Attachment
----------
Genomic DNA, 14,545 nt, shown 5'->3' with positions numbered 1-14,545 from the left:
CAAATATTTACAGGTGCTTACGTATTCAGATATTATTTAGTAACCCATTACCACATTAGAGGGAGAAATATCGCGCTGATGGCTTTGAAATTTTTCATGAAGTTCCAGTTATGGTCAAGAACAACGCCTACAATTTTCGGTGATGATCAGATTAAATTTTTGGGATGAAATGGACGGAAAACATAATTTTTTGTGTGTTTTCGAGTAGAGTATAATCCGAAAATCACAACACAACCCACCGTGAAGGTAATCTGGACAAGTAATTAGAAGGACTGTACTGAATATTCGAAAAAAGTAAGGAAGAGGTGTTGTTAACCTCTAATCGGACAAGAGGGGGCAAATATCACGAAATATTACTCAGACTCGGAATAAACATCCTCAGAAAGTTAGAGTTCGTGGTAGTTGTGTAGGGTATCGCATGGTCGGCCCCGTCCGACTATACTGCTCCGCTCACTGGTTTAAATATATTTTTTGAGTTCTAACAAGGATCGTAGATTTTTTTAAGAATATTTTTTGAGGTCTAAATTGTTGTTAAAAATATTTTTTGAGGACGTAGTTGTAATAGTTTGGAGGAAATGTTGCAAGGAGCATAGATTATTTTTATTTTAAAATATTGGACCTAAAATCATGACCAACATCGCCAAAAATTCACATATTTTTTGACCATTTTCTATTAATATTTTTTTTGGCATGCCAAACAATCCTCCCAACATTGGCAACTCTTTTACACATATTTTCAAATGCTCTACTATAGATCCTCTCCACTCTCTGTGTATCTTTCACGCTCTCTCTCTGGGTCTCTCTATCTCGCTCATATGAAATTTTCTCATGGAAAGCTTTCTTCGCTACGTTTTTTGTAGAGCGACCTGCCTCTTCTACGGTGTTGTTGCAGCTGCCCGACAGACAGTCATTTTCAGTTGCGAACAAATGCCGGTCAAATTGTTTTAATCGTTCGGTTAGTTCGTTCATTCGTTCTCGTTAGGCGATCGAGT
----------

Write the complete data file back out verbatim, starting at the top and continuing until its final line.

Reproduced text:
Genomic DNA, 14,545 nt, shown 5'->3' with positions numbered 1-14,545 from the left:
CAAATATTTACAGGTGCTTACGTATTCAGATATTATTTAGTAACCCATTACCACATTAGAGGGAGAAATATCGCGCTGATGGCTTTGAAATTTTTCATGAAGTTCCAGTTATGGTCAAGAACAACGCCTACAATTTTCGGTGATGATCAGATTAAATTTTTGGGATGAAATGGACGGAAAACATAATTTTTTGTGTGTTTTCGAGTAGAGTATAATCCGAAAATCACAACACAACCCACCGTGAAGGTAATCTGGACAAGTAATTAGAAGGACTGTACTGAATATTCGAAAAAAGTAAGGAAGAGGTGTTGTTAACCTCTAATCGGACAAGAGGGGGCAAATATCACGAAATATTACTCAGACTCGGAATAAACATCCTCAGAAAGTTAGAGTTCGTGGTAGTTGTGTAGGGTATCGCATGGTCGGCCCCGTCCGACTATACTGCTCCGCTCACTGGTTTAAATATATTTTTTGAGTTCTAACAAGGATCGTAGATTTTTTTAAGAATATTTTTTGAGGTCTAAATTGTTGTTAAAAATATTTTTTGAGGACGTAGTTGTAATAGTTTGGAGGAAATGTTGCAAGGAGCATAGATTATTTTTATTTTAAAATATTGGACCTAAAATCATGACCAACATCGCCAAAAATTCACATATTTTTTGACCATTTTCTATTAATATTTTTTTTGGCATGCCAAACAATCCTCCCAACATTGGCAACTCTTTTACACATATTTTCAAATGCTCTACTATAGATCCTCTCCACTCTCTGTGTATCTTTCACGCTCTCTCTCTGGGTCTCTCTATCTCGCTCATATGAAATTTTCTCATGGAAAGCTTTCTTCGCTACGTTTTTTGTAGAGCGACCTGCCTCTTCTACGGTGTTGTTGCAGCTGCCCGACAGACAGTCATTTTCAGTTGCGAACAAATGCCGGTCAAATTGTTTTAATCGTTCGGTTAGTTCGTTCATTCGTTCTCGTTAGGCGATCGAGT